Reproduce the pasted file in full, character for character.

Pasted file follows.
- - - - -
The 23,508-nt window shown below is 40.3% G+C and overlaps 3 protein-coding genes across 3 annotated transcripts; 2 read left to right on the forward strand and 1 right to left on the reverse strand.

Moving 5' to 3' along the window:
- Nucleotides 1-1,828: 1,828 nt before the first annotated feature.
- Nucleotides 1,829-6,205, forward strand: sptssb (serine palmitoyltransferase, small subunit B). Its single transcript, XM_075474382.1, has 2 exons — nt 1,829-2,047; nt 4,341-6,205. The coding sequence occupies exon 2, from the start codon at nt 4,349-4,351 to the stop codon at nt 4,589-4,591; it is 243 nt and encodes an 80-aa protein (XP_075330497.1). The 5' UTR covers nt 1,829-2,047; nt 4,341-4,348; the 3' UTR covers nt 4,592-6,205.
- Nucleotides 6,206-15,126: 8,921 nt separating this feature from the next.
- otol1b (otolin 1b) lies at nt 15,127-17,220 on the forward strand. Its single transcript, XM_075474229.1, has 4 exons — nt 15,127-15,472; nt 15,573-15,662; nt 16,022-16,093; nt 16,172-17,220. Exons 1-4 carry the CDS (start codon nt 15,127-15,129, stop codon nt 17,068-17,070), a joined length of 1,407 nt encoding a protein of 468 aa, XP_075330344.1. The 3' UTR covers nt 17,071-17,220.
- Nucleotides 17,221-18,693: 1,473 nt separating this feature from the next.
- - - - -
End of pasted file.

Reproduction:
The 23,508-nt window shown below is 40.3% G+C and overlaps 3 protein-coding genes across 3 annotated transcripts; 2 read left to right on the forward strand and 1 right to left on the reverse strand.

Moving 5' to 3' along the window:
- Nucleotides 1-1,828: 1,828 nt before the first annotated feature.
- Nucleotides 1,829-6,205, forward strand: sptssb (serine palmitoyltransferase, small subunit B). Its single transcript, XM_075474382.1, has 2 exons — nt 1,829-2,047; nt 4,341-6,205. The coding sequence occupies exon 2, from the start codon at nt 4,349-4,351 to the stop codon at nt 4,589-4,591; it is 243 nt and encodes an 80-aa protein (XP_075330497.1). The 5' UTR covers nt 1,829-2,047; nt 4,341-4,348; the 3' UTR covers nt 4,592-6,205.
- Nucleotides 6,206-15,126: 8,921 nt separating this feature from the next.
- otol1b (otolin 1b) lies at nt 15,127-17,220 on the forward strand. Its single transcript, XM_075474229.1, has 4 exons — nt 15,127-15,472; nt 15,573-15,662; nt 16,022-16,093; nt 16,172-17,220. Exons 1-4 carry the CDS (start codon nt 15,127-15,129, stop codon nt 17,068-17,070), a joined length of 1,407 nt encoding a protein of 468 aa, XP_075330344.1. The 3' UTR covers nt 17,071-17,220.
- Nucleotides 17,221-18,693: 1,473 nt separating this feature from the next.